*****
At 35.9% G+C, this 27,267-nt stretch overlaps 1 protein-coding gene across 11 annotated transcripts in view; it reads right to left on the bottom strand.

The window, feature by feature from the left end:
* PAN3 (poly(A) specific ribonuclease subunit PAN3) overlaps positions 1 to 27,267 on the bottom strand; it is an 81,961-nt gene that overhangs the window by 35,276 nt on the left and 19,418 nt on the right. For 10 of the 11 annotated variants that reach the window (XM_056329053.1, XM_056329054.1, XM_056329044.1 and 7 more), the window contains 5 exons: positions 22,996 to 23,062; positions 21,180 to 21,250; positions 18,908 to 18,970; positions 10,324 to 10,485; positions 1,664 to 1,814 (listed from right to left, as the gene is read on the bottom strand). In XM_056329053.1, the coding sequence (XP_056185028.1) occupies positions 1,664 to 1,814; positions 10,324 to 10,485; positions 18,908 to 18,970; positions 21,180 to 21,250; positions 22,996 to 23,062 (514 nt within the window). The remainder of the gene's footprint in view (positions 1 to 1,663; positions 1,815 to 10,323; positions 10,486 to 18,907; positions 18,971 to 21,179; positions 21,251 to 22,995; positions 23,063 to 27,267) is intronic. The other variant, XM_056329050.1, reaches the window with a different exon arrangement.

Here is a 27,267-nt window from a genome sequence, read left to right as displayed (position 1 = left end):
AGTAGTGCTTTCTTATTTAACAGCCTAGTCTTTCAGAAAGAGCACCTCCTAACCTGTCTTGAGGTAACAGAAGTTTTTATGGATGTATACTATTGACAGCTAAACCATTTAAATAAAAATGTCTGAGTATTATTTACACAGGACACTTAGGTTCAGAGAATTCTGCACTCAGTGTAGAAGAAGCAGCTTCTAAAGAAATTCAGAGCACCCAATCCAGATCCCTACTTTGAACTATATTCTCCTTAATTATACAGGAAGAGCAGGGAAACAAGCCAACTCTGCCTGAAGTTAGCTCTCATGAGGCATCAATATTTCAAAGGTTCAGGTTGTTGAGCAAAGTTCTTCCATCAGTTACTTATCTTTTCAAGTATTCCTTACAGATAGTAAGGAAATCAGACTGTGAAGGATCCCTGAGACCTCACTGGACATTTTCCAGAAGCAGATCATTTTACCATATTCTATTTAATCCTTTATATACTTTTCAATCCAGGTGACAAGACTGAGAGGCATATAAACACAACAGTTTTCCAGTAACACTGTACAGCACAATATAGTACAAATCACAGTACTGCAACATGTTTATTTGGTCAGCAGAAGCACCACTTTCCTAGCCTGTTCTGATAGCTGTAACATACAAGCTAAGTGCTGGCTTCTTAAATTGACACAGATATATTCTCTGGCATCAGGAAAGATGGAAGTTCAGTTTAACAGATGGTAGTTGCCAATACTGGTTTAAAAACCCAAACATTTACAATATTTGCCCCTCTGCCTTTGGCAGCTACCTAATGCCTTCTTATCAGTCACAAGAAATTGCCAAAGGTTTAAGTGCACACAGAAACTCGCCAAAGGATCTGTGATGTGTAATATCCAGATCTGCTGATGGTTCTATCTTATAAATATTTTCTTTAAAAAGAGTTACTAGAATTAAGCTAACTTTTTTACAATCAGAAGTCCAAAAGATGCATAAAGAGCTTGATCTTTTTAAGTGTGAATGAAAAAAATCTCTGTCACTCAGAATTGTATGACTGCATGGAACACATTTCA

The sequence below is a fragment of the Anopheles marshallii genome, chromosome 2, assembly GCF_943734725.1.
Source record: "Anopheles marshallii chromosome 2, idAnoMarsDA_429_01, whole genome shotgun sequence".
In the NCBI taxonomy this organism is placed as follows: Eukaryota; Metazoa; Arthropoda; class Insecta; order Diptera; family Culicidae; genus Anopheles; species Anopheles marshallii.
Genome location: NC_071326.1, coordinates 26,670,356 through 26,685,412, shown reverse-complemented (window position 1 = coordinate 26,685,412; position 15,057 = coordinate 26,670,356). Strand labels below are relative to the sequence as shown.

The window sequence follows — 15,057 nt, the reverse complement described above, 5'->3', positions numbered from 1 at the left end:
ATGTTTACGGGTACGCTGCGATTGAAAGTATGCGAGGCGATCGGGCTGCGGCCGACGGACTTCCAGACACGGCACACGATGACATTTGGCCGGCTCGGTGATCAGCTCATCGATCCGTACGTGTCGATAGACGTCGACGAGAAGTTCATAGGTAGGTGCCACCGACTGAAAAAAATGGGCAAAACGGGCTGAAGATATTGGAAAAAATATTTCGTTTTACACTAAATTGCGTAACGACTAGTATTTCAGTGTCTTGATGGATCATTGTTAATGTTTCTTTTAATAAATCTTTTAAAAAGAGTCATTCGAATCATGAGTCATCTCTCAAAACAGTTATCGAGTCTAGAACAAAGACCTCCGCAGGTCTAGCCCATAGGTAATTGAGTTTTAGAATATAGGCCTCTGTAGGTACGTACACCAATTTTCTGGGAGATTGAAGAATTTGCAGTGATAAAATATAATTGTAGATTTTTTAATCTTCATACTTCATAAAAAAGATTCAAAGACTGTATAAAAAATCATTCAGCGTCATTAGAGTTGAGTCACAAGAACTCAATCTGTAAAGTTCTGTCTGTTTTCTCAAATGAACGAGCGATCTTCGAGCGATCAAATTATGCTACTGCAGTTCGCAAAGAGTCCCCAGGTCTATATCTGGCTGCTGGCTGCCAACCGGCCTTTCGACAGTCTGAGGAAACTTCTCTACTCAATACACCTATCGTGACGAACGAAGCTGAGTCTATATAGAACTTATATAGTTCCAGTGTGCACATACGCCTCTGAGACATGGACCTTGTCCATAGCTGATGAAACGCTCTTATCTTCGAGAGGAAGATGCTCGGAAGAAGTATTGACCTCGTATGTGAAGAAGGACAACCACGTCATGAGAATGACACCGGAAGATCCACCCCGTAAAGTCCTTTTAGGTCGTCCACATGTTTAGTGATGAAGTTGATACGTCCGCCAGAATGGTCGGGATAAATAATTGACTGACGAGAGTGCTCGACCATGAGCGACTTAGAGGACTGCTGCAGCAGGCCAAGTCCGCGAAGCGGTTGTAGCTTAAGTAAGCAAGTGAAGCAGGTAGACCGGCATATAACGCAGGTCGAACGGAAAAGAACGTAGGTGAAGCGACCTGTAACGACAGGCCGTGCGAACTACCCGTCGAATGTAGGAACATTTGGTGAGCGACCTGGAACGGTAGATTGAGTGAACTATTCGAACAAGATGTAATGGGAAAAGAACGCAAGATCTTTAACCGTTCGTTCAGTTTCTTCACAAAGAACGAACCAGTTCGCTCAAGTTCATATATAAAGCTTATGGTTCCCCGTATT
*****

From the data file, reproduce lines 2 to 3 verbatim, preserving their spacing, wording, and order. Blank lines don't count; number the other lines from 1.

The window, feature by feature from the left end:
* PAN3 (poly(A) specific ribonuclease subunit PAN3) overlaps positions 1 to 27,267 on the bottom strand; it is an 81,961-nt gene that overhangs the window by 35,276 nt on the left and 19,418 nt on the right. For 10 of the 11 annotated variants that reach the window (XM_056329053.1, XM_056329054.1, XM_056329044.1 and 7 more), the window contains 5 exons: positions 22,996 to 23,062; positions 21,180 to 21,250; positions 18,908 to 18,970; positions 10,324 to 10,485; positions 1,664 to 1,814 (listed from right to left, as the gene is read on the bottom strand). In XM_056329053.1, the coding sequence (XP_056185028.1) occupies positions 1,664 to 1,814; positions 10,324 to 10,485; positions 18,908 to 18,970; positions 21,180 to 21,250; positions 22,996 to 23,062 (514 nt within the window). The remainder of the gene's footprint in view (positions 1 to 1,663; positions 1,815 to 10,323; positions 10,486 to 18,907; positions 18,971 to 21,179; positions 21,251 to 22,995; positions 23,063 to 27,267) is intronic. The other variant, XM_056329050.1, reaches the window with a different exon arrangement.